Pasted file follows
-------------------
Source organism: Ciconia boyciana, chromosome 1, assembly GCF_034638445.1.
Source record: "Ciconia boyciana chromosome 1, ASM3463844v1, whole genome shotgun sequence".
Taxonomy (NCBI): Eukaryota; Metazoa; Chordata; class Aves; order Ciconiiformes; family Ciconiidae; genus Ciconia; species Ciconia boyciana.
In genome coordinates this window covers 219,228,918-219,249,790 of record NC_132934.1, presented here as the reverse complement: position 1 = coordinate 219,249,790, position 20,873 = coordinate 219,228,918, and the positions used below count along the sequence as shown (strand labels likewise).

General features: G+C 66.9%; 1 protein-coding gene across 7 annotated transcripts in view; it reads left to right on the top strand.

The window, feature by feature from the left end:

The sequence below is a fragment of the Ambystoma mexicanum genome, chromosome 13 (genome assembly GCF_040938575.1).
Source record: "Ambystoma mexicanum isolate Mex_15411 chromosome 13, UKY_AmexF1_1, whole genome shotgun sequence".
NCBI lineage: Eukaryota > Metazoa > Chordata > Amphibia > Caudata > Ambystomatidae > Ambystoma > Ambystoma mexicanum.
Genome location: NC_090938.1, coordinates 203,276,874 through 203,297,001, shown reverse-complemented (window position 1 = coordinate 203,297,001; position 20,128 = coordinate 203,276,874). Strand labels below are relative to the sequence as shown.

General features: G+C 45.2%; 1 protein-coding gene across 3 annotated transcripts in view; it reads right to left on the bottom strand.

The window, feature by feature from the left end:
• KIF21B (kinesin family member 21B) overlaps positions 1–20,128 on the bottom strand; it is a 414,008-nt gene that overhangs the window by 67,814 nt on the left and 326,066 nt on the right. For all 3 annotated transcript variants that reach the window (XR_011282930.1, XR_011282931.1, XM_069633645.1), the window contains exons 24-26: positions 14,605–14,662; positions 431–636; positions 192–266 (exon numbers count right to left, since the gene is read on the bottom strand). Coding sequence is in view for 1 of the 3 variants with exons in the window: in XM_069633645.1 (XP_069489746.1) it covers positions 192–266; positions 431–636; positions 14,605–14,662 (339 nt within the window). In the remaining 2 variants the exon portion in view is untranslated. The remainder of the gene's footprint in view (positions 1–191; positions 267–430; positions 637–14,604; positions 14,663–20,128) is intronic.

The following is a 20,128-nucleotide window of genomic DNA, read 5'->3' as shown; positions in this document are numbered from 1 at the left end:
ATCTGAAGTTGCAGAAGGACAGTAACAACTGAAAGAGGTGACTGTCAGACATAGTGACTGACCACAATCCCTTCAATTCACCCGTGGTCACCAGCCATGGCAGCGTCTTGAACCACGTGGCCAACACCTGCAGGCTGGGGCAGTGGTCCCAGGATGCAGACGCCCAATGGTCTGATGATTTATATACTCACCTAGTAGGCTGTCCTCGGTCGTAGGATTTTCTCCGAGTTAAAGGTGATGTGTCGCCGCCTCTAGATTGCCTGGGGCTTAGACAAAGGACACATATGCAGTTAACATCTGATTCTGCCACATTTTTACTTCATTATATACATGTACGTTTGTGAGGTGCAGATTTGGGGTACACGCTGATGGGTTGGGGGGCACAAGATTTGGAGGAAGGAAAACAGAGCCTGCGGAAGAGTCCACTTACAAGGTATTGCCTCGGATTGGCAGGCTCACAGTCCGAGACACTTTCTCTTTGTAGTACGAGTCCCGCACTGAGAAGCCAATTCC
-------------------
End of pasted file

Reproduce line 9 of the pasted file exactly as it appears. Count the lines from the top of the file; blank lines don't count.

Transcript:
NCBI lineage: Eukaryota > Metazoa > Chordata > Amphibia > Caudata > Ambystomatidae > Ambystoma > Ambystoma mexicanum.